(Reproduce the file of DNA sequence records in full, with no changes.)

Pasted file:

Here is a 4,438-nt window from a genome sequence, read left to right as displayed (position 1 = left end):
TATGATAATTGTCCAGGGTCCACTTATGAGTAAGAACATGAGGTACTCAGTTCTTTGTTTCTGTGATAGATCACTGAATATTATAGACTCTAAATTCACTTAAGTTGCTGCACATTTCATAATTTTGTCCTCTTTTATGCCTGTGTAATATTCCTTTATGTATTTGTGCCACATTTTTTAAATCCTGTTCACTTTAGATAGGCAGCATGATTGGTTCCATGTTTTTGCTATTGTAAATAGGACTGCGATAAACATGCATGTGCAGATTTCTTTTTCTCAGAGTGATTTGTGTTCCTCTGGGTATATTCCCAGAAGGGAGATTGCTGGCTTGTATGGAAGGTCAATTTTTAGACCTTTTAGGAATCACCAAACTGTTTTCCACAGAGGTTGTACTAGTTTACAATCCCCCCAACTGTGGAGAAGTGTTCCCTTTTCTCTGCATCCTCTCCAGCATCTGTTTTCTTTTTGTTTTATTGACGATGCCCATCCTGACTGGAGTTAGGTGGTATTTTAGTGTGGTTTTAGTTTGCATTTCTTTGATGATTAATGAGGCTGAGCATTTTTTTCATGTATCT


Here is a 4,438-nt window from a genome sequence, read left to right as displayed (position 1 = left end):
TATGATAATTGTCCAGGGTCCACTTATGAGTAAGAACATGAGGTACTCAGTTCTTTGTTTCTGTGATAGATCACTGAATATTATAGACTCTAAATTCACTTAAGTTGCTGCACATTTCATAATTTTGTCCTCTTTTATGCCTGTGTAATATTCCTTTATGTATTTGTGCCACATTTTTTAAATCCTGTTCACTTTAGATAGGCAGCATGATTGGTTCCATGTTTTTGCTATTGTAAATAGGACTGCGATAAACATGCATGTGCAGATTTCTTTTTCTCAGAGTGATTTGTGTTCCTCTGGGTATATTCCCAGAAGGGAGATTGCTGGCTTGTATGGAAGGTCAATTTTTAGACCTTTTAGGAATCACCAAACTGTTTTCCACAGAGGTTGTACTAGTTTACAATCCCCCCAACTGTGGAGAAGTGTTCCCTTTTCTCTGCATCCTCTCCAGCATCTGTTTTCTTTTTGTTTTATTGACGATGCCCATCCTGACTGGAGTTAGGTGGTATTTTAGTGTGGTTTTAGTTTGCATTTCTTTGATGATTAATGAGGCTGAGCATTTTTTTCATGTATCT